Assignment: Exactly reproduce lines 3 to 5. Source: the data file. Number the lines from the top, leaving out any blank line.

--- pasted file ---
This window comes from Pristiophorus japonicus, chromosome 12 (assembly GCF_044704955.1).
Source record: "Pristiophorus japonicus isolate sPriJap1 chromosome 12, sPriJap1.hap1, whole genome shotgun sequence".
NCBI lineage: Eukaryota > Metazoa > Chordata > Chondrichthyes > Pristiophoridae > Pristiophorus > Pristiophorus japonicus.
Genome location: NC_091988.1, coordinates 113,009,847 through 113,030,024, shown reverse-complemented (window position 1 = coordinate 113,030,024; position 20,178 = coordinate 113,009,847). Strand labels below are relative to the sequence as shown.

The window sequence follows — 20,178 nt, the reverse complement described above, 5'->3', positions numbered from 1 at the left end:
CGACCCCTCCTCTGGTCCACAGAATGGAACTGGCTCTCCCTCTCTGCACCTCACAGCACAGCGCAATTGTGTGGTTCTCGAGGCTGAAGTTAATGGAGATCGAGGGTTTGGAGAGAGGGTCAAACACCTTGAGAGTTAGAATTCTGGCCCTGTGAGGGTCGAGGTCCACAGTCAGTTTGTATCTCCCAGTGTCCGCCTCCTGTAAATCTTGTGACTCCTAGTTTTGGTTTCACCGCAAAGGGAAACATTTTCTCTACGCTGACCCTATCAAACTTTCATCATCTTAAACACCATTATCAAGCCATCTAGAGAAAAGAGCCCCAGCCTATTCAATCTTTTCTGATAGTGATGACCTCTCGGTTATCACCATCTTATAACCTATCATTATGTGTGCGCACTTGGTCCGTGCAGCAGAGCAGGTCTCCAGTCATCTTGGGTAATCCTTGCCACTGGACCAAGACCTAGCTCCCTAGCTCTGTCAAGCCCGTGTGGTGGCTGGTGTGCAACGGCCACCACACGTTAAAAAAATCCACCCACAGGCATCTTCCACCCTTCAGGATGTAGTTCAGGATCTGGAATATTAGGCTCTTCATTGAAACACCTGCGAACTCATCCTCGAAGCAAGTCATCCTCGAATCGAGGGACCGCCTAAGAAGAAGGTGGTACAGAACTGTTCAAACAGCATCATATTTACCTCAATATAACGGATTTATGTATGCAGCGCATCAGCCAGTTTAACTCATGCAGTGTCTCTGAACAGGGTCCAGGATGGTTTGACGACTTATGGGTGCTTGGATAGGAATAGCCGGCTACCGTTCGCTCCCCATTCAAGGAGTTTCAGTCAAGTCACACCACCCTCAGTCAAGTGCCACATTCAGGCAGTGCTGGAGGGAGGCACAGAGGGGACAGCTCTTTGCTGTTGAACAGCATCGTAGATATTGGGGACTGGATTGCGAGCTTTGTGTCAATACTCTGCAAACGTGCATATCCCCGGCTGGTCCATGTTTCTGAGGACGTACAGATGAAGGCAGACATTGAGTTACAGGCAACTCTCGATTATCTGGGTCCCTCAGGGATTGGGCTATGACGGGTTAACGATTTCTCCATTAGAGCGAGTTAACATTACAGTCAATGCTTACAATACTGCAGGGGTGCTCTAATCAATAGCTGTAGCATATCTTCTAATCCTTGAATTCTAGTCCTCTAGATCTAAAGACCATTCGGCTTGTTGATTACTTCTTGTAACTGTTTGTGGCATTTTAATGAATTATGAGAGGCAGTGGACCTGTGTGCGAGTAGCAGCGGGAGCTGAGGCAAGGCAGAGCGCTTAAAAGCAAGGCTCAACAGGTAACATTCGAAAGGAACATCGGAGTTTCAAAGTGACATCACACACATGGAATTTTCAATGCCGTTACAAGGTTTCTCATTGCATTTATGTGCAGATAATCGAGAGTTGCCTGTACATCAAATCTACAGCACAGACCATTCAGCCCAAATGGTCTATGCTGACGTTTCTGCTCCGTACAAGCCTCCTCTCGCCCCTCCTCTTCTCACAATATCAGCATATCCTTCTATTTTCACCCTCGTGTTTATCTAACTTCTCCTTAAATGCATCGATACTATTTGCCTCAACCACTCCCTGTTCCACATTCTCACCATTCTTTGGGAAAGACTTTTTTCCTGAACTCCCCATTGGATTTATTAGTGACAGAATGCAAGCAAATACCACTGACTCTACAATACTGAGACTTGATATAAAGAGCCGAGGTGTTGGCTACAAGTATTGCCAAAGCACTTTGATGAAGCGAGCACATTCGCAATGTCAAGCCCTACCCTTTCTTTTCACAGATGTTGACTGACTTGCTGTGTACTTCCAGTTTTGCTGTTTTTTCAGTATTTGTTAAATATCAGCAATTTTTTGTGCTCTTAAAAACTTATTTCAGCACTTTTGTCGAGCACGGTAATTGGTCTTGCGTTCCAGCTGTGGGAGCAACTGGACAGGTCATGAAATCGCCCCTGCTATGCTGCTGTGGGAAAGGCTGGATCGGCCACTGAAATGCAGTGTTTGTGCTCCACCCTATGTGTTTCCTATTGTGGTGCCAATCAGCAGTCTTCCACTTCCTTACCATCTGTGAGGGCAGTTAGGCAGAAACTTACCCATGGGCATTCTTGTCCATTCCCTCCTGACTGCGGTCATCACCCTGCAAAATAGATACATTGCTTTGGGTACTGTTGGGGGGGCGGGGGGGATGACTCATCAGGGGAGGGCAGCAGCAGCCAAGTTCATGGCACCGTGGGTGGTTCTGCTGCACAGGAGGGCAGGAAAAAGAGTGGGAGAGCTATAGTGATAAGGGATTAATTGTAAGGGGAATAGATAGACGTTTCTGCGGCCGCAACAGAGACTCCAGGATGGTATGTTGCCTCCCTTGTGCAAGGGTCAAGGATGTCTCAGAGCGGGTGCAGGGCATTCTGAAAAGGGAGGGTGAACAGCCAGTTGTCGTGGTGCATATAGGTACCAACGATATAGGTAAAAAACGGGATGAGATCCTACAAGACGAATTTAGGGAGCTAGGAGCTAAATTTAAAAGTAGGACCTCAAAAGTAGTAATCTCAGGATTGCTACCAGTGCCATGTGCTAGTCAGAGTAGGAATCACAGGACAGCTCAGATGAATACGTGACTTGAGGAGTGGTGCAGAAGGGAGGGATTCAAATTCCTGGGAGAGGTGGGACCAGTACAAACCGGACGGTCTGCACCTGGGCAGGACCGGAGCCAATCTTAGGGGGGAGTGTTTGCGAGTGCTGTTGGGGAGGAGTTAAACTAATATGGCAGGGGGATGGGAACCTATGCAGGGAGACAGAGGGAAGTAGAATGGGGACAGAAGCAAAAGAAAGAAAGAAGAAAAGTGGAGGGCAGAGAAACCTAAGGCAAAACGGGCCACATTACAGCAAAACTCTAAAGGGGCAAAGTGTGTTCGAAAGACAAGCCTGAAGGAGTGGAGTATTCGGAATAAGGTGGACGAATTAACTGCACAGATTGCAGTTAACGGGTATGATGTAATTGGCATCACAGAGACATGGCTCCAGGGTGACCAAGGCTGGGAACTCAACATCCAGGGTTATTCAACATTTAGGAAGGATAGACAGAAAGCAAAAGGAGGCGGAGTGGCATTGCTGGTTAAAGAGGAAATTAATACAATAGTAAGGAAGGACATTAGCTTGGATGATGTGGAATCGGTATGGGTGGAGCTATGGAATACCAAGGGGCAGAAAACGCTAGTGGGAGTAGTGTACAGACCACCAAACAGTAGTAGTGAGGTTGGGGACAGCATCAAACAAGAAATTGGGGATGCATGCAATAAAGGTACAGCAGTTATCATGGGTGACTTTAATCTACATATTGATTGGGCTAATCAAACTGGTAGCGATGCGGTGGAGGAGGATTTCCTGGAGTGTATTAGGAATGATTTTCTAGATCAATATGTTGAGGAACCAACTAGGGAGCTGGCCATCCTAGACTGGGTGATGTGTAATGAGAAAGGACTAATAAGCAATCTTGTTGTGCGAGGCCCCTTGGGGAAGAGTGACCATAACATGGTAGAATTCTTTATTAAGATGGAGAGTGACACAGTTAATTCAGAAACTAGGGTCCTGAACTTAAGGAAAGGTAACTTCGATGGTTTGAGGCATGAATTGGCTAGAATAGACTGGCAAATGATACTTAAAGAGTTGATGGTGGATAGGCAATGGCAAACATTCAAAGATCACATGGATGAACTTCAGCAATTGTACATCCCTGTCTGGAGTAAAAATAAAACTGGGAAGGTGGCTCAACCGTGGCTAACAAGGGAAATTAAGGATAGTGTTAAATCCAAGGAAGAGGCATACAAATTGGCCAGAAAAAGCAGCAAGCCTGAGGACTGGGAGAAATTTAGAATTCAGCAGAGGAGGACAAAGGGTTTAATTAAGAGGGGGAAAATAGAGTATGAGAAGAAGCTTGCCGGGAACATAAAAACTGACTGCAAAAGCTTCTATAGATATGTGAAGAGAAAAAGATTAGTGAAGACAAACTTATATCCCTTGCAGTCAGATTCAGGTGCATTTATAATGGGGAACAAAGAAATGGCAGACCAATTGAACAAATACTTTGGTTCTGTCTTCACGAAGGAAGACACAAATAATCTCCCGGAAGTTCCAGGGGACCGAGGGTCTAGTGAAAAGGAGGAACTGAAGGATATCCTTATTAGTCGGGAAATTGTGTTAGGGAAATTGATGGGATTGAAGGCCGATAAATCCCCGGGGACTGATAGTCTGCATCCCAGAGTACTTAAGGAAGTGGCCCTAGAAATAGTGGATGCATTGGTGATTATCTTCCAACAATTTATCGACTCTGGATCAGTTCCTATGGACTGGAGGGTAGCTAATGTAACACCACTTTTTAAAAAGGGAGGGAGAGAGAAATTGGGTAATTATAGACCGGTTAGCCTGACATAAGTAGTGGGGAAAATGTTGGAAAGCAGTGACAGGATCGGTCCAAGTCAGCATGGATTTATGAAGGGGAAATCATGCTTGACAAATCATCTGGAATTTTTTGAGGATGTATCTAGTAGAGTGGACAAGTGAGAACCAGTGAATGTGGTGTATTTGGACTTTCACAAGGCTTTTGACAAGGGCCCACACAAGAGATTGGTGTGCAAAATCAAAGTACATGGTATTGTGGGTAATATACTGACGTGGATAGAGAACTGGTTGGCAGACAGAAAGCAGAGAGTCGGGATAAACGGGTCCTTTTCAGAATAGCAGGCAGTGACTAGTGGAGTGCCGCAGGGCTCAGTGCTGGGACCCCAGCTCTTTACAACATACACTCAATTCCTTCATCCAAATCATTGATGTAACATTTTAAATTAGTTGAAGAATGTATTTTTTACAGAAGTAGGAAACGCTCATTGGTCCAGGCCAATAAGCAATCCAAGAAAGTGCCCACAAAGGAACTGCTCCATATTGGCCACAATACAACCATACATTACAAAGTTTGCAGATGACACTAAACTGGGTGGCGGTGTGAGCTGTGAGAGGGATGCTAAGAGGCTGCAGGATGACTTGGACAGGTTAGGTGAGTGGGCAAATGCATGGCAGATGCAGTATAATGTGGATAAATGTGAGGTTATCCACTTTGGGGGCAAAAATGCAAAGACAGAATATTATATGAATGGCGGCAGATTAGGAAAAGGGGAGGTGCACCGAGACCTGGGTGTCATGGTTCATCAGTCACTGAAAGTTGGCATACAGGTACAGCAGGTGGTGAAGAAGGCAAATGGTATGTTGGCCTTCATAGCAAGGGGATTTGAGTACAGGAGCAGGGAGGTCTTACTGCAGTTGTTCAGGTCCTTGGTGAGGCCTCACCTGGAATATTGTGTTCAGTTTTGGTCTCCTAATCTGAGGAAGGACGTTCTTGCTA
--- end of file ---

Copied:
NCBI lineage: Eukaryota > Metazoa > Chordata > Chondrichthyes > Pristiophoridae > Pristiophorus > Pristiophorus japonicus.
Genome location: NC_091988.1, coordinates 113,009,847 through 113,030,024, shown reverse-complemented (window position 1 = coordinate 113,030,024; position 20,178 = coordinate 113,009,847). Strand labels below are relative to the sequence as shown.

The window sequence follows — 20,178 nt, the reverse complement described above, 5'->3', positions numbered from 1 at the left end: